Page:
Those who practice yoga know it's a journey. Many stumble onto the path by way of health and fitness pursuits; others are drawn to the emotional and spiritual benefits. But for most, inspiration comes from a combination of all these things. And because the journey of no two yogis is the same, the more access you have to all that the world of yoga has to offer, the easier it will be to cultivate a fulfilling practice. The Dallas Yoga Center tops our list of places to practice because, since 1989, it has made yoga, mindfulness and wellness its mission, and with that, has helped shape today's thriving North Texas yoga community. With more than 75 classes each week, members and drop-ins can explore various forms of yoga and meditation practices in a nonjudgmental, accepting space. Sure, hard-core power yoga is a thing, but at DYC what's important is uncovering a practice that serves you best. Whether it be through a nice gentle flow, gong meditations, self-compassion workshops, panchakarma cleansing or any of the practices offered here, make an intention to pursue the best you. DYC will support the journey.

Jiu-jitsu, wrestling, judo, Muay Thai, boxing, kickboxing and karate — when integrated, they call it mixed martial arts, MMA for short. It's not for the faint of heart, but as UFC popularity continues unabated, more people are adding self-defense to their fitness routines. At Octagon MMA, you don't have to aspire to be the next Conor McGregor to reap the benefits of their MMA training facilities and the wide variety of classes and training options. Octagon instructors are among the best in the city and incorporate multiple disciplines into personal and group training sessions. Want to compete? They'll help get you competition-ready too. Good luck, badass!

Is your financial outlook already indicating that the lil' ones are going to need an athletic scholarship if they ever want to go to college? We understand. But keep in mind, the moolah won't be easy to come by if you already have to beg the coach to put him in. Here's some advice: You have to spend money to make money, and many North Texas soccer parents already know that an investment in a personal coach can make all the difference. For goalkeepers, former Dallas Sidekick Sagu is who you need to gain the edge. Through weekly personalized and group training sessions and summer camps, the no-nonsense native of Brazil — and goalie for its 1999 national team — will drill in the physical and mental keys to successful goalkeeping. Sagu is tough but compassionate, which is why his goalkeeping academy is so popular. And isn't it a fact that someone who goes by one name is probably pretty darn good at his work?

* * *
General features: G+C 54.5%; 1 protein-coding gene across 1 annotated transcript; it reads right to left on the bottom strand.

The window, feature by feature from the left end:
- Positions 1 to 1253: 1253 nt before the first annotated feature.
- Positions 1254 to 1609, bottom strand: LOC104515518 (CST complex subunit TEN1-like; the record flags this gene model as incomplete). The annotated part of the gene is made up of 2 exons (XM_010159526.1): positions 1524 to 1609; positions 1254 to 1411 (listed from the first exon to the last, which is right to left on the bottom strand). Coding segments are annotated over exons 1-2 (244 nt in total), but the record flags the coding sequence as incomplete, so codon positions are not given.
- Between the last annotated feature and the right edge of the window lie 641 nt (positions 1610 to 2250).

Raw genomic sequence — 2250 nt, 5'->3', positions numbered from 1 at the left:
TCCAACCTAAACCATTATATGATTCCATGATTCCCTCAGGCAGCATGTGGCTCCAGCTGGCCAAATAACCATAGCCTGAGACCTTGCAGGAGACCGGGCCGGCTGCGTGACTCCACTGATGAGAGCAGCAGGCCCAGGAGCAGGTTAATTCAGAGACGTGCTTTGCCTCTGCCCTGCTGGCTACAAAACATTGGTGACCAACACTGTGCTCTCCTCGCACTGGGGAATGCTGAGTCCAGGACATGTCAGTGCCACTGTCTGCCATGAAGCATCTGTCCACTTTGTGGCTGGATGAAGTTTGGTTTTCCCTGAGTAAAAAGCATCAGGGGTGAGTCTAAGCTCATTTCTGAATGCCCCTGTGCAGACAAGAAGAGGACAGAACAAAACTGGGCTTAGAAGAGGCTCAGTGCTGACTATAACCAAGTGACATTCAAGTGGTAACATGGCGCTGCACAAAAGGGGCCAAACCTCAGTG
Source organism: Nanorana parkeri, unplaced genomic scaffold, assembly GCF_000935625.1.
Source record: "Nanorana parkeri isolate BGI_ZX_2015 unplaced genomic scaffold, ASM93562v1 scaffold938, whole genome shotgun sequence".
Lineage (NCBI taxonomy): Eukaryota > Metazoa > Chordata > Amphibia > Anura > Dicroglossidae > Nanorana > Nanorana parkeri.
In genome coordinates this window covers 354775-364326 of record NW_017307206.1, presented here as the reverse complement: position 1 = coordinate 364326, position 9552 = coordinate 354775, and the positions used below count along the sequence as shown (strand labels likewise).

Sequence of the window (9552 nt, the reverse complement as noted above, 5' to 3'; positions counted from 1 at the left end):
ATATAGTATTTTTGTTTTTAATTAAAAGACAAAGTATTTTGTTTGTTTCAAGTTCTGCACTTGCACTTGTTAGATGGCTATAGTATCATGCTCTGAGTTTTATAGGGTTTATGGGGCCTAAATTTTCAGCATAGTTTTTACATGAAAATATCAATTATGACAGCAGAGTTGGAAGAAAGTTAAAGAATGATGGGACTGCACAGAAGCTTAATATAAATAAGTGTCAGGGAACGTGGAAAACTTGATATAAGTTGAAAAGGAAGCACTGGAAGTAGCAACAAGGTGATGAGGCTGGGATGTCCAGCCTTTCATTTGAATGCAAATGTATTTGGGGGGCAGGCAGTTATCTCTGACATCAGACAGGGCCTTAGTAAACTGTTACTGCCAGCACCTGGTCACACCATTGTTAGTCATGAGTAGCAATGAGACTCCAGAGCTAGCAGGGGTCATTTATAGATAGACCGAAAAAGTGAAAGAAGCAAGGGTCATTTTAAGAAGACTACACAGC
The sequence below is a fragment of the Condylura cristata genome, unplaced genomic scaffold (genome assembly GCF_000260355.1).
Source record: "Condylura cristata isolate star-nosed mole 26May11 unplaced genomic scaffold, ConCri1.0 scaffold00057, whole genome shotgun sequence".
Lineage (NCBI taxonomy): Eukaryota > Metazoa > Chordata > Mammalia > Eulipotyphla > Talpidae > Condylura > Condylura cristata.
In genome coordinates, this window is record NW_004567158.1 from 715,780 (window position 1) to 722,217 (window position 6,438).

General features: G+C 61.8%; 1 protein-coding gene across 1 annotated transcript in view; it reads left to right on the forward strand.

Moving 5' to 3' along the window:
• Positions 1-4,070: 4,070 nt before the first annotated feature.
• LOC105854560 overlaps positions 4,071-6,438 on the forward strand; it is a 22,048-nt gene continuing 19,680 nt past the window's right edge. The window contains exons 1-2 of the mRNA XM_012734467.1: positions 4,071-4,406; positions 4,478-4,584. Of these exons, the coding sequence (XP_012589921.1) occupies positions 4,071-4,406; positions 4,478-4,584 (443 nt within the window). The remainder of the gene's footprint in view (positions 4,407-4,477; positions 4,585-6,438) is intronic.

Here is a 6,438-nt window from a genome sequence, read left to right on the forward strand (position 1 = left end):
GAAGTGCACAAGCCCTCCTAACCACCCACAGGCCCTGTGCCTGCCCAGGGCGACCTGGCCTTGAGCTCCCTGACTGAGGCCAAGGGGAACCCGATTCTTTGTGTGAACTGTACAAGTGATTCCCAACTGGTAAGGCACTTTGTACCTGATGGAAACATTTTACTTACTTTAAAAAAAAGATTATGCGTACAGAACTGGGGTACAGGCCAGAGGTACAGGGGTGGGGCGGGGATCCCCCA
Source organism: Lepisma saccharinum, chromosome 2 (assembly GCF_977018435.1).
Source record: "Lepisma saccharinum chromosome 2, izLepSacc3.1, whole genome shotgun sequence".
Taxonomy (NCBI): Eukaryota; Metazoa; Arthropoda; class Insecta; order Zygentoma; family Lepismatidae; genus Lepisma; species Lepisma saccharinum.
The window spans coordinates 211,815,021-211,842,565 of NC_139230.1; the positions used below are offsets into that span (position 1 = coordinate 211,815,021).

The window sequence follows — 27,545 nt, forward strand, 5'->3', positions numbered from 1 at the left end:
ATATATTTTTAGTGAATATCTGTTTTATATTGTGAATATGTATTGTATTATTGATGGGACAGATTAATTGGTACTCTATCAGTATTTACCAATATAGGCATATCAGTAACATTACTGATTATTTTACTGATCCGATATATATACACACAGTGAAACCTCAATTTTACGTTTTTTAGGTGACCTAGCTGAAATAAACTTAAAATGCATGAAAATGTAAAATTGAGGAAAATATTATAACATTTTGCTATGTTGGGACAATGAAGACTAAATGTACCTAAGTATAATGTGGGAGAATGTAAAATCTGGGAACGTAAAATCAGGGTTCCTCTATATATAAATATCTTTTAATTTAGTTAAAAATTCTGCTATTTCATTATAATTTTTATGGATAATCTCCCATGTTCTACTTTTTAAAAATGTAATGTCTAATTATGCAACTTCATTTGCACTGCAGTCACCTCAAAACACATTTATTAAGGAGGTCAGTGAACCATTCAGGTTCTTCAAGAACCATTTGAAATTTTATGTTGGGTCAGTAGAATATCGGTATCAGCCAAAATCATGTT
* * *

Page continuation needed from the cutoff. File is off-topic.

With just more than seven minutes remaining in the first quarter, the University of North Texas' bid to upset Arkansas in the Razorbacks' home stadium was looking good. Head coach Seth Littrell's team was up 7-0, ready to receive a punt after stopping the Arkansas offense. Then Littrell and special teams coordinator Marty Biagi decided to go for the jugular. UNT punt returner Keegan Brewer caught the punt at the Mean Green's 10-yard line and did the best acting job he'll ever do. Despite never having waved his hand over his head to signal for a fair catch, Brewer ambled toward the sideline with football as if he had done just that. One Arkansas player even asked him why the referee hadn't blown his whistle. Brewer didn't say anything and continued his walk, heading toward a wall of his teammates who had assembled along the North Texas sideline. When the return man reached his allies, he gave up the ruse and burst into a full sprint, running untouched to the Arkansas end zone. Thanks to Littrell, Biagi and Brewer, UNT went up 14-0, never looking back on the way to a 44-17 win. In the week following Brewer's deception, the NCAA signaled that it may change the rules to make sure a trick play like the one UNT ran will no longer be possible.

This is not your mother's spin class. Darkness and pulsating beats are just two precursors to the drenched condition you'll find yourself in 45 minutes after you begin your Soul Cycle class. This high-intensity workout requires only nominal coordination, good news for the less coordinated fitness enthusiasts among us. Once class kicks into gear, you're rarely "in the saddle" (read: seated). Instead, you're doing "jumps" (which are exactly what they sound like) or hovering a pinkie's length above your seats. Get excited to attempt pseudo-push-ups off the handlebar and somehow juggle 2-pound hand weights all while spinning. It hurts. But it hurts so good.

Readers' Choice:Soul Cycle
Top Golf

For those who love golf but are more Caddyshack than PGA Tour, Top Golf is the place to go. You can work on your form in a low-pressure environment that encourages fun over frustration, with a climate-controlled bay serving as your base of operations while you aim for arcade-like targets on the range. You can bring the whole family to enjoy the games and extensive menu, or make it an adults-only night by sampling the offerings from the bar while you compete to see who woulda, coulda been the next Tiger Woods.